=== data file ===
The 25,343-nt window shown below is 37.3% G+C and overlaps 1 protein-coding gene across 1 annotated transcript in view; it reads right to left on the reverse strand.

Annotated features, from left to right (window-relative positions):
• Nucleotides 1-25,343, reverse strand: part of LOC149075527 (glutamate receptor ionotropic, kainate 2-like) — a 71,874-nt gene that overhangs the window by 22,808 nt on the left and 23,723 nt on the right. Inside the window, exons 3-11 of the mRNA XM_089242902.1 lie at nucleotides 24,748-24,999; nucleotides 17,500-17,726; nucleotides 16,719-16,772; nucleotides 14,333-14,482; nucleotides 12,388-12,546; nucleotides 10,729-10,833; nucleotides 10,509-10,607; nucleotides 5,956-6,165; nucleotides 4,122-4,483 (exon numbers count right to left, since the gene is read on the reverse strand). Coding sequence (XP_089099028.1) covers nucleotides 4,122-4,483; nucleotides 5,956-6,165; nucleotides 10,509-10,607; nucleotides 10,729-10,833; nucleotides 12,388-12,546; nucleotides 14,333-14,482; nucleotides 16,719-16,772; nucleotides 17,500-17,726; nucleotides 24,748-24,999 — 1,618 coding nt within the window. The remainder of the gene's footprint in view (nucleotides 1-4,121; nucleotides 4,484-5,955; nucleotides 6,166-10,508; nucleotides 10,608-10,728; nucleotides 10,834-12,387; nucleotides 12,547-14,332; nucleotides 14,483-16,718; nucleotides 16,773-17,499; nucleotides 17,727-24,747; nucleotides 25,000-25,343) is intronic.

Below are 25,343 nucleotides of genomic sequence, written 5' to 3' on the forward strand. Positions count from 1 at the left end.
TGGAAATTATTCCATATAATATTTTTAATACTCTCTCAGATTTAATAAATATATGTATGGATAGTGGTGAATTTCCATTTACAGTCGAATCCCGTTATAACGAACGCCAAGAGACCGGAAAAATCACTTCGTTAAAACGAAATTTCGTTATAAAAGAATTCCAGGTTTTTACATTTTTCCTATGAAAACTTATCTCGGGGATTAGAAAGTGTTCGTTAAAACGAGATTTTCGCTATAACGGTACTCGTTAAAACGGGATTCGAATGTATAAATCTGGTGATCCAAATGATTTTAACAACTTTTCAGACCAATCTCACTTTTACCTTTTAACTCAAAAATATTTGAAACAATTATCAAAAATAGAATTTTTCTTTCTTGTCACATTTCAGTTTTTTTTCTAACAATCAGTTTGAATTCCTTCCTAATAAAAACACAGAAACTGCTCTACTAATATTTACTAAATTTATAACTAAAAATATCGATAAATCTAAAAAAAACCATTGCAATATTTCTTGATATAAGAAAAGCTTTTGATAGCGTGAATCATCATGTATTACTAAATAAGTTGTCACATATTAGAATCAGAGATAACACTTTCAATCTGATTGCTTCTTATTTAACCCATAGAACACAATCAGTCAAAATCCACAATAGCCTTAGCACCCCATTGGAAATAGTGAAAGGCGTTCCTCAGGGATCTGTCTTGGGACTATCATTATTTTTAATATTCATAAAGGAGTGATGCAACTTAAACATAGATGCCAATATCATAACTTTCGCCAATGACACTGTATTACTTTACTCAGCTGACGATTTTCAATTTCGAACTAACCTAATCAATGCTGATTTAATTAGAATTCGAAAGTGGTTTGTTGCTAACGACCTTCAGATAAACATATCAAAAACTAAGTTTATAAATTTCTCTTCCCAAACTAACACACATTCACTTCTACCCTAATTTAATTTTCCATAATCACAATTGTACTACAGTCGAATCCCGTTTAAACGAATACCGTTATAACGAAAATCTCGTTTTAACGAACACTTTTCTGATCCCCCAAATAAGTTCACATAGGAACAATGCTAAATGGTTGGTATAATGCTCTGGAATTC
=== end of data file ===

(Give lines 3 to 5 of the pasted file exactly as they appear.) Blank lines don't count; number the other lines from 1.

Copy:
• Nucleotides 1-25,343, reverse strand: part of LOC149075527 (glutamate receptor ionotropic, kainate 2-like) — a 71,874-nt gene that overhangs the window by 22,808 nt on the left and 23,723 nt on the right. Inside the window, exons 3-11 of the mRNA XM_089242902.1 lie at nucleotides 24,748-24,999; nucleotides 17,500-17,726; nucleotides 16,719-16,772; nucleotides 14,333-14,482; nucleotides 12,388-12,546; nucleotides 10,729-10,833; nucleotides 10,509-10,607; nucleotides 5,956-6,165; nucleotides 4,122-4,483 (exon numbers count right to left, since the gene is read on the reverse strand). Coding sequence (XP_089099028.1) covers nucleotides 4,122-4,483; nucleotides 5,956-6,165; nucleotides 10,509-10,607; nucleotides 10,729-10,833; nucleotides 12,388-12,546; nucleotides 14,333-14,482; nucleotides 16,719-16,772; nucleotides 17,500-17,726; nucleotides 24,748-24,999 — 1,618 coding nt within the window. The remainder of the gene's footprint in view (nucleotides 1-4,121; nucleotides 4,484-5,955; nucleotides 6,166-10,508; nucleotides 10,608-10,728; nucleotides 10,834-12,387; nucleotides 12,547-14,332; nucleotides 14,483-16,718; nucleotides 16,773-17,499; nucleotides 17,727-24,747; nucleotides 25,000-25,343) is intronic.

Below are 25,343 nucleotides of genomic sequence, written 5' to 3' on the forward strand. Positions count from 1 at the left end.
TGGAAATTATTCCATATAATATTTTTAATACTCTCTCAGATTTAATAAATATATGTATGGATAGTGGTGAATTTCCATTTACAGTCGAATCCCGTTATAACGAACGCCAAGAGACCGGAAAAATCACTTCGTTAAAACGAAATTTCGTTATAAAAGAATTCCAGGTTTTTACATTTTTCCTATGAAAACTTATCTCGGGGATTAGAAAGTGTTCGTTAAAACGAGATTTTCGCTATAACGGTACTCGTTAAAACGGGATTCGAATGTATAAATCTGGTGATCCAAATGATTTTAACAACTTTTCAGACCAATCTCACTTTTACCTTTTAACTCAAAAATATTTGAAACAATTATCAAAAATAGAATTTTTCTTTCTTGTCACATTTCAGTTTTTTTTCTAACAATCAGTTTGAATTCCTTCCTAATAAAAACACAGAAACTGCTCTACTAATATTTACTAAATTTATAACTAAAAATATCGATAAATCTAAAAAAAACCATTGCAATATTTCTTGATATAAGAAAAGCTTTTGATAGCGTGAATCATCATGTATTACTAAATAAGTTGTCACATATTAGAATCAGAGATAACACTTTCAATCTGATTGCTTCTTATTTAACCCATAGAACACAATCAGTCAAAATCCACAATAGCCTTAGCACCCCATTGGAAATAGTGAAAGGCGTTCCTCAGGGATCTGTCTTGGGACTATCATTATTTTTAATATTCATAAAGGAGTGATGCAACTTAAACATAGATGCCAATATCATAACTTTCGCCAATGACACTGTATTACTTTACTCAGCTGACGATTTTCAATTTCGAACTAACCTAATCAATGCTGATTTAATTAGAATTCGAAAGTGGTTTGTTGCTAACGACCTTCAGATAAACATATCAAAAACTAAGTTTATAAATTTCTCTTCCCAAACTAACACACATTCACTTCTACCCTAATTTAATTTTCCATAATCACAATTGTACTACAGTCGAATCCCGTTTAAACGAATACCGTTATAACGAAAATCTCGTTTTAACGAACACTTTTCTGATCCCCCAAATAAGTTCACATAGGAACAATGCTAAATGGTTGGTATAATGCTCTGGAATTC